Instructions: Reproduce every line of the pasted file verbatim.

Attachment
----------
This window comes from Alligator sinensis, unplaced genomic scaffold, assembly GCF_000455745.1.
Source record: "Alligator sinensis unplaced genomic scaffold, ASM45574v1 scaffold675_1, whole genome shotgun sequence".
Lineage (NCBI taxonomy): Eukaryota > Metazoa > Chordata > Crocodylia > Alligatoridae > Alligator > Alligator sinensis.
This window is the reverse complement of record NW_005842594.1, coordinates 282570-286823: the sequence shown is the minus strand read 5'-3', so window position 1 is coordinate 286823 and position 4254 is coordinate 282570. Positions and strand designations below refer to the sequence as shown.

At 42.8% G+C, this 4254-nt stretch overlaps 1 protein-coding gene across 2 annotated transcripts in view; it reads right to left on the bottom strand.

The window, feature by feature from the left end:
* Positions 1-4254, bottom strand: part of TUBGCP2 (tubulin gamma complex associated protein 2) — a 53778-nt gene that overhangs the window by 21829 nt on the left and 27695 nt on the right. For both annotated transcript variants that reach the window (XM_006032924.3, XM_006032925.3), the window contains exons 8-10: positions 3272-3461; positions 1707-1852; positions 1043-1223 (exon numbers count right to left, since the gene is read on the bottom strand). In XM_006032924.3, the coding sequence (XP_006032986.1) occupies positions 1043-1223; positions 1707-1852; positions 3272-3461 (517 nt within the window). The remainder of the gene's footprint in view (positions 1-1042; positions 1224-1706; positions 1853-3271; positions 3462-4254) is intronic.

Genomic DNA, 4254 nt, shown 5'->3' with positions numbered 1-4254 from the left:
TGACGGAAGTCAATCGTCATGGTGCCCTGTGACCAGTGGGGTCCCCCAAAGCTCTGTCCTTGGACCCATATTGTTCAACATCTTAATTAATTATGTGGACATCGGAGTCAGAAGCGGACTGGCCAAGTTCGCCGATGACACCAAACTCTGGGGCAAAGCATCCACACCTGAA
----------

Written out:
This window comes from Alligator sinensis, unplaced genomic scaffold, assembly GCF_000455745.1.
Source record: "Alligator sinensis unplaced genomic scaffold, ASM45574v1 scaffold675_1, whole genome shotgun sequence".
Lineage (NCBI taxonomy): Eukaryota > Metazoa > Chordata > Crocodylia > Alligatoridae > Alligator > Alligator sinensis.
This window is the reverse complement of record NW_005842594.1, coordinates 282570-286823: the sequence shown is the minus strand read 5'-3', so window position 1 is coordinate 286823 and position 4254 is coordinate 282570. Positions and strand designations below refer to the sequence as shown.

At 42.8% G+C, this 4254-nt stretch overlaps 1 protein-coding gene across 2 annotated transcripts in view; it reads right to left on the bottom strand.

The window, feature by feature from the left end:
* Positions 1-4254, bottom strand: part of TUBGCP2 (tubulin gamma complex associated protein 2) — a 53778-nt gene that overhangs the window by 21829 nt on the left and 27695 nt on the right. For both annotated transcript variants that reach the window (XM_006032924.3, XM_006032925.3), the window contains exons 8-10: positions 3272-3461; positions 1707-1852; positions 1043-1223 (exon numbers count right to left, since the gene is read on the bottom strand). In XM_006032924.3, the coding sequence (XP_006032986.1) occupies positions 1043-1223; positions 1707-1852; positions 3272-3461 (517 nt within the window). The remainder of the gene's footprint in view (positions 1-1042; positions 1224-1706; positions 1853-3271; positions 3462-4254) is intronic.

Genomic DNA, 4254 nt, shown 5'->3' with positions numbered 1-4254 from the left:
TGACGGAAGTCAATCGTCATGGTGCCCTGTGACCAGTGGGGTCCCCCAAAGCTCTGTCCTTGGACCCATATTGTTCAACATCTTAATTAATTATGTGGACATCGGAGTCAGAAGCGGACTGGCCAAGTTCGCCGATGACACCAAACTCTGGGGCAAAGCATCCACACCTGAA